Kashmir at Unrest

 

Up until 1947, India and Pakistan were one nation and the Hindu and Muslim communities,   despite their differences, shared the same struggle for freedom. However, with the implementation of the Indian Independence Act, the country was partitioned and the new state of Pakistan was formed with the Muslim majority provinces of Sind, Baluchistan, North-Western Frontier Province and West Punjab and East Bengal- if the Legislative Assemblies ruled in Pakistan’s favour. The Indian Union was thus formed with the rest of British India, East Punjab and West Bengal. The hasty partition was a time of great troubles which created aggressive relations between the two newly formed nations. Since the time of independence, the two countries have shared a very hostile, rocky relationship, which has not improved over the years.

India and Pakistan have had their fair share of disagreements, but their longest standing problems are territorial in nature. While there have been numerous territorial disputes among the two countries, Kashmir remains the most disputed territory since the partition of India.

Kashmir’s importance to India and Pakistan lies mainly in its strategic geographic location and water resources. Kashmir provides direct access to China in the northeast, Afghanistan and Turkestan in the northwest, and both India and Pakistan in the south. Kashmir also holds the headwaters of Pakistan’s major rivers and is crisscrossed with canal systems, so the loss of Azad (Pakistani) Kashmir to India would give India control over much of Pakistan’s water supply. This is especially dangerous for Pakistan because it has three times as much irrigation-dependent acreage as India. Kashmir’s location and natural resources, thus, make it a diplomatic and agricultural asset to India and Pakistan.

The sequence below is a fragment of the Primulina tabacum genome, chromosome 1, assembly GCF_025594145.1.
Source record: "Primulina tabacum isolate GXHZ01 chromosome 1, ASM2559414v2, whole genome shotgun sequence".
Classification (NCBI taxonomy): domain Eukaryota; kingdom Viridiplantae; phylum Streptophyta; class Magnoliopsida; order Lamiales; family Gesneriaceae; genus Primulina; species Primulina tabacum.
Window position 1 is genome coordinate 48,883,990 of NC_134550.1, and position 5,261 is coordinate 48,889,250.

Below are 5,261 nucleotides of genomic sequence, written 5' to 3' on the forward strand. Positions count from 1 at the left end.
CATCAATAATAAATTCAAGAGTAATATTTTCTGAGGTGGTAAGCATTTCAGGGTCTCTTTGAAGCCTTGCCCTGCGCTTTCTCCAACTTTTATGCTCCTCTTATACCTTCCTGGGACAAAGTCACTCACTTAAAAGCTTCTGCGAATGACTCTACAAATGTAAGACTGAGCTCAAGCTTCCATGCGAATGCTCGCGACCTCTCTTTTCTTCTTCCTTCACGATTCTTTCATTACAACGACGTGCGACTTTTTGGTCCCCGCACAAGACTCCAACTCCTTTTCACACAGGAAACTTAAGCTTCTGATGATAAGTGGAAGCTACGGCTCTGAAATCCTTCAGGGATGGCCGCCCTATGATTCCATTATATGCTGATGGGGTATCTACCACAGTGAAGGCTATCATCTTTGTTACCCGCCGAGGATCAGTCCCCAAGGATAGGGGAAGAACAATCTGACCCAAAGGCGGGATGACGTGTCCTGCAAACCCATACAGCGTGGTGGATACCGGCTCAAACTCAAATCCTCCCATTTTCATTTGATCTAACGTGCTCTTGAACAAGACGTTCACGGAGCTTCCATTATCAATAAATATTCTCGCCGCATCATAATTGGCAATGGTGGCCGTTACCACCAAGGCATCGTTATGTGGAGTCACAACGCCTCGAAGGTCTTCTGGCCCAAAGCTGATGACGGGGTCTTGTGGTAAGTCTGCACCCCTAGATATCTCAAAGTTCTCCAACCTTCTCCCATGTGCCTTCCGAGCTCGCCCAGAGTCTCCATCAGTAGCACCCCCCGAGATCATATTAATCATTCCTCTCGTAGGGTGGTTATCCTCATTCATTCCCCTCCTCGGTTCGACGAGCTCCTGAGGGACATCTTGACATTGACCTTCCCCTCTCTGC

As history has shown, the Kashmir Conflict is the biggest dispute between India and Pakistan and with the current resurgence of militant activity, it continues to be so.

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